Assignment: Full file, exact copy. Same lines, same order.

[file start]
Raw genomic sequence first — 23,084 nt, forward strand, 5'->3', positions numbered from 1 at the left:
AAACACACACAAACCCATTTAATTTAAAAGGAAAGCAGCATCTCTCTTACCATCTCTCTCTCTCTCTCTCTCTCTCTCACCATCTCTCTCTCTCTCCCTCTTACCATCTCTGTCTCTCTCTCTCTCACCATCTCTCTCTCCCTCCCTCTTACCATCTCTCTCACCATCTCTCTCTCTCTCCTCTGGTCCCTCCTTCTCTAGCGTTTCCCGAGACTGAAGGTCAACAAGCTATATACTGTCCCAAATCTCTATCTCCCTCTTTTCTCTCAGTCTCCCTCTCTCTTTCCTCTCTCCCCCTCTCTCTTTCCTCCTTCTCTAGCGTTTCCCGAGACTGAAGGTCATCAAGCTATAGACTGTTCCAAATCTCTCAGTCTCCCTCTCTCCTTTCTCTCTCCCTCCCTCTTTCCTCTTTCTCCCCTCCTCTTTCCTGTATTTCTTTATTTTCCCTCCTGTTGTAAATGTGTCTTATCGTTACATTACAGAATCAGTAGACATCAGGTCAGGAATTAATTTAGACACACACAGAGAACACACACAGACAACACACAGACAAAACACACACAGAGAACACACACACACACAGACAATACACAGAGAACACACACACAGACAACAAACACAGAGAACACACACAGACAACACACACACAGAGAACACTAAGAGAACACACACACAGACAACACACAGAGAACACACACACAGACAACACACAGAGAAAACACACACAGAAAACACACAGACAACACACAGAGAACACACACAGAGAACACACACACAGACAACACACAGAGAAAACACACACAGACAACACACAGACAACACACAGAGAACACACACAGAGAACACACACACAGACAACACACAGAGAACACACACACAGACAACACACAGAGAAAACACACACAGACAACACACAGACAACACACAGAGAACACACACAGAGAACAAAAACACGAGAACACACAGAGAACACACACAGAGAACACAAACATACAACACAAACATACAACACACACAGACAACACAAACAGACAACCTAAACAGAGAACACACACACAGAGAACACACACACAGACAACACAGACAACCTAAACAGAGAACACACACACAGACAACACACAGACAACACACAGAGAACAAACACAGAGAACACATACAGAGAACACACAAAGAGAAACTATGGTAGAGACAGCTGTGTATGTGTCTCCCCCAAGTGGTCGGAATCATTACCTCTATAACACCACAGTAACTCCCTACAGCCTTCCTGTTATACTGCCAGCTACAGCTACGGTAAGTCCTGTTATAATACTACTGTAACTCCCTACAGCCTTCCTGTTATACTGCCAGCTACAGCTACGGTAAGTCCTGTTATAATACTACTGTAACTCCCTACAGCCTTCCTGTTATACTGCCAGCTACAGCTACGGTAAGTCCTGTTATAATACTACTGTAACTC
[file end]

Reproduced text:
Raw genomic sequence first — 23,084 nt, forward strand, 5'->3', positions numbered from 1 at the left:
AAACACACACAAACCCATTTAATTTAAAAGGAAAGCAGCATCTCTCTTACCATCTCTCTCTCTCTCTCTCTCTCTCTCACCATCTCTCTCTCTCTCCCTCTTACCATCTCTGTCTCTCTCTCTCTCACCATCTCTCTCTCCCTCCCTCTTACCATCTCTCTCACCATCTCTCTCTCTCTCCTCTGGTCCCTCCTTCTCTAGCGTTTCCCGAGACTGAAGGTCAACAAGCTATATACTGTCCCAAATCTCTATCTCCCTCTTTTCTCTCAGTCTCCCTCTCTCTTTCCTCTCTCCCCCTCTCTCTTTCCTCCTTCTCTAGCGTTTCCCGAGACTGAAGGTCATCAAGCTATAGACTGTTCCAAATCTCTCAGTCTCCCTCTCTCCTTTCTCTCTCCCTCCCTCTTTCCTCTTTCTCCCCTCCTCTTTCCTGTATTTCTTTATTTTCCCTCCTGTTGTAAATGTGTCTTATCGTTACATTACAGAATCAGTAGACATCAGGTCAGGAATTAATTTAGACACACACAGAGAACACACACAGACAACACACAGACAAAACACACACAGAGAACACACACACACACAGACAATACACAGAGAACACACACACAGACAACAAACACAGAGAACACACACAGACAACACACACACAGAGAACACTAAGAGAACACACACACAGACAACACACAGAGAACACACACACAGACAACACACAGAGAAAACACACACAGAAAACACACAGACAACACACAGAGAACACACACAGAGAACACACACACAGACAACACACAGAGAAAACACACACAGACAACACACAGACAACACACAGAGAACACACACAGAGAACACACACACAGACAACACACAGAGAACACACACACAGACAACACACAGAGAAAACACACACAGACAACACACAGACAACACACAGAGAACACACACAGAGAACAAAAACACGAGAACACACAGAGAACACACACAGAGAACACAAACATACAACACAAACATACAACACACACAGACAACACAAACAGACAACCTAAACAGAGAACACACACACAGAGAACACACACACAGACAACACAGACAACCTAAACAGAGAACACACACACAGACAACACACAGACAACACACAGAGAACAAACACAGAGAACACATACAGAGAACACACAAAGAGAAACTATGGTAGAGACAGCTGTGTATGTGTCTCCCCCAAGTGGTCGGAATCATTACCTCTATAACACCACAGTAACTCCCTACAGCCTTCCTGTTATACTGCCAGCTACAGCTACGGTAAGTCCTGTTATAATACTACTGTAACTCCCTACAGCCTTCCTGTTATACTGCCAGCTACAGCTACGGTAAGTCCTGTTATAATACTACTGTAACTCCCTACAGCCTTCCTGTTATACTGCCAGCTACAGCTACGGTAAGTCCTGTTATAATACTACTGTAACTC